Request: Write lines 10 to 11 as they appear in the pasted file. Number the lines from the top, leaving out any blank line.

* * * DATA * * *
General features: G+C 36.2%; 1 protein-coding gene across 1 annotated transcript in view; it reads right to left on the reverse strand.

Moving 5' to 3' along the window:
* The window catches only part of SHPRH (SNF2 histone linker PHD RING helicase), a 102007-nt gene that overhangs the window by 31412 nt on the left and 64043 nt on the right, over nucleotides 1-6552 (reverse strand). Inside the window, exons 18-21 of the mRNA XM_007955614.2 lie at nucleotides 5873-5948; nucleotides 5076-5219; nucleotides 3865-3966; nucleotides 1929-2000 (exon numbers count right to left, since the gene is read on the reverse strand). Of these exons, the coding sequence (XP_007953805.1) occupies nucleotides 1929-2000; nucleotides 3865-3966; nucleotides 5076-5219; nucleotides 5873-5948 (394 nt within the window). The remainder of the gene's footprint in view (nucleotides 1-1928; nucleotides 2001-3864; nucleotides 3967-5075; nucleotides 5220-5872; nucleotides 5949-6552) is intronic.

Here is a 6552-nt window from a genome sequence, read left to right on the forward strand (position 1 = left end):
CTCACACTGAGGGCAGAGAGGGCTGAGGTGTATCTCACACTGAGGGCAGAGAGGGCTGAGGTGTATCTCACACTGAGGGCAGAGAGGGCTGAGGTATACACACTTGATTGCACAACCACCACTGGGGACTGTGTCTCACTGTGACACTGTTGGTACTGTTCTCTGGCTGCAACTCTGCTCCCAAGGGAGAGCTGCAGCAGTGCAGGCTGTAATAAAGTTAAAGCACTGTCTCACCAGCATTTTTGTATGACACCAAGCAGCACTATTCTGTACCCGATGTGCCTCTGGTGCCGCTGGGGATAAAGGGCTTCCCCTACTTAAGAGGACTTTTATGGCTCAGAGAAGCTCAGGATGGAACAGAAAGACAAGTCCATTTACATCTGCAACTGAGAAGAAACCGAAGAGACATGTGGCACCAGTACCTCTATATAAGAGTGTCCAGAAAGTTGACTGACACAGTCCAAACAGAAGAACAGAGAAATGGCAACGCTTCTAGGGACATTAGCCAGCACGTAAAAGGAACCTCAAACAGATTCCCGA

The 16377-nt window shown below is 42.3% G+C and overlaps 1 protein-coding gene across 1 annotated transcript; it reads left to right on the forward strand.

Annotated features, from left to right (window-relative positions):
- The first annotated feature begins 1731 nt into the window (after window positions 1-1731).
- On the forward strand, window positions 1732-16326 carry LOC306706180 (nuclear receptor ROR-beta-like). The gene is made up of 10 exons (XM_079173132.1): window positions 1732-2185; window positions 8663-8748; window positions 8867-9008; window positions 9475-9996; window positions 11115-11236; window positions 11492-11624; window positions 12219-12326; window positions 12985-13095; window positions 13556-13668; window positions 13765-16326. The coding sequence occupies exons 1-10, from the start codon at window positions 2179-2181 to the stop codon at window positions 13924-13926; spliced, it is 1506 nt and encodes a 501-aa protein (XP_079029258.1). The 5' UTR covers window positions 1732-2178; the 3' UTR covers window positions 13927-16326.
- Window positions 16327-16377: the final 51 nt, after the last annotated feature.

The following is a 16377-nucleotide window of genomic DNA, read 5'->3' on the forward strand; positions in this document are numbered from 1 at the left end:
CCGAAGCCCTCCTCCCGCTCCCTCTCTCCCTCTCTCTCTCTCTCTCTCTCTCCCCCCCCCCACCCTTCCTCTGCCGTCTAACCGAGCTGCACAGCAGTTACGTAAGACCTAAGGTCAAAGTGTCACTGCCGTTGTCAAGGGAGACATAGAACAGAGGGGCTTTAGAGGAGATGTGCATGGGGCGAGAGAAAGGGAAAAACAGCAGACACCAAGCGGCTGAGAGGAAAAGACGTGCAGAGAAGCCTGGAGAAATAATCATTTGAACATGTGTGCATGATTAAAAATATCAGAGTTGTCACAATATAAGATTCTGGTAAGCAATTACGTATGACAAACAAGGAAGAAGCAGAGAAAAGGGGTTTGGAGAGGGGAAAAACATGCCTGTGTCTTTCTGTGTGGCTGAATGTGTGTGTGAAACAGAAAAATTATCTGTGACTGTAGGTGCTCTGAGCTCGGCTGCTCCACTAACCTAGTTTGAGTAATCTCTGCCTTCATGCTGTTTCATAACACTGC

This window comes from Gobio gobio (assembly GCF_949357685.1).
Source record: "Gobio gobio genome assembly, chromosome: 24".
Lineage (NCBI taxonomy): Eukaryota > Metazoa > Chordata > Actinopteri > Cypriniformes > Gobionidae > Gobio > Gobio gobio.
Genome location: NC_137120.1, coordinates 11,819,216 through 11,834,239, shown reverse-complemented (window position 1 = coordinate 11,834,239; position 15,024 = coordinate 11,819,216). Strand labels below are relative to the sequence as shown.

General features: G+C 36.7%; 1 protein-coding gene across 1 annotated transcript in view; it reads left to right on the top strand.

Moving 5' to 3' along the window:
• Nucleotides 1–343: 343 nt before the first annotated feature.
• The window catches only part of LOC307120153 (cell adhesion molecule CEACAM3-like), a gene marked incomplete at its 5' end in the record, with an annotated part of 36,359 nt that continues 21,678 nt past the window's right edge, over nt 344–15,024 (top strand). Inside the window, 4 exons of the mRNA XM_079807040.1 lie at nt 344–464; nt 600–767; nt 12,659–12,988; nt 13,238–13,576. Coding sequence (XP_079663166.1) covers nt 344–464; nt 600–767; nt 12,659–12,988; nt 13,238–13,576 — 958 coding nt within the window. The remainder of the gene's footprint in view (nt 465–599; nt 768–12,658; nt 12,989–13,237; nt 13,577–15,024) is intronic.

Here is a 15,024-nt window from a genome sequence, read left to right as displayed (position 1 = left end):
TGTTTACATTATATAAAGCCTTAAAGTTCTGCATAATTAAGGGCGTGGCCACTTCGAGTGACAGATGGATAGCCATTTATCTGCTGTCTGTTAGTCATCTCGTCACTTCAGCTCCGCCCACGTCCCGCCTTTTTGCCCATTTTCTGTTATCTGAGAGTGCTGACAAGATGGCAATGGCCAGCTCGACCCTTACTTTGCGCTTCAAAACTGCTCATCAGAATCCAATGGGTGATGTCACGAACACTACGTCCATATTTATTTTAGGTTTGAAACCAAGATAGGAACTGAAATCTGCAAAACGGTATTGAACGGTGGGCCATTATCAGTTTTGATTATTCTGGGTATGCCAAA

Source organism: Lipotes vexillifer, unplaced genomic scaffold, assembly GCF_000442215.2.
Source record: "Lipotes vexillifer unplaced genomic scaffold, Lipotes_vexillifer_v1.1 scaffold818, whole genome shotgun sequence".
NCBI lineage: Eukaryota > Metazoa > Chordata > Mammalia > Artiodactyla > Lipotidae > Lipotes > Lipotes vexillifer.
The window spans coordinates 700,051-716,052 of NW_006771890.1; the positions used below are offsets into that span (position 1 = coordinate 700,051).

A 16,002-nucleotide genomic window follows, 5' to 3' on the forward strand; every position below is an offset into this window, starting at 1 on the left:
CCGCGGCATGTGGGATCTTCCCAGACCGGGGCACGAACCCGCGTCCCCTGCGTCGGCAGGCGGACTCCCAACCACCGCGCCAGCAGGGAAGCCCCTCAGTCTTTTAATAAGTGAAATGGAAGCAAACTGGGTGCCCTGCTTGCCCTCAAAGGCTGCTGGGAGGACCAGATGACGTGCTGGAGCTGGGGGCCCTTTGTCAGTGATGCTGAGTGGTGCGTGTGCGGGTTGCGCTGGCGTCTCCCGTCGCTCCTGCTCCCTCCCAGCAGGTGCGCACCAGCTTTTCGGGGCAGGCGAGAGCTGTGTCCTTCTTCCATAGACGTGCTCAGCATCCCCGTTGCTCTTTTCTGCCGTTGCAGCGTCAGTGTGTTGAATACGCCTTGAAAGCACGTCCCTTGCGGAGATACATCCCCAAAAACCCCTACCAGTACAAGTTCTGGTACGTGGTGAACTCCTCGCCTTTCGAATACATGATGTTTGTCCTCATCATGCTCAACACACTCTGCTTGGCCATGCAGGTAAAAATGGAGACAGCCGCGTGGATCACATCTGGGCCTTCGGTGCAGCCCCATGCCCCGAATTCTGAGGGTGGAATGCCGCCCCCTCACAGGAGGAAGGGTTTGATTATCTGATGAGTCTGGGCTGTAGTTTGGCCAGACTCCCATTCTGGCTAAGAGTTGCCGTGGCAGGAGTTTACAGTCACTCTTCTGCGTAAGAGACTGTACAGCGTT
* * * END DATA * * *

- Window positions 16327-16377: the final 51 nt, after the last annotated feature.

The following is a 16377-nucleotide window of genomic DNA, read 5'->3' on the forward strand; positions in this document are numbered from 1 at the left end: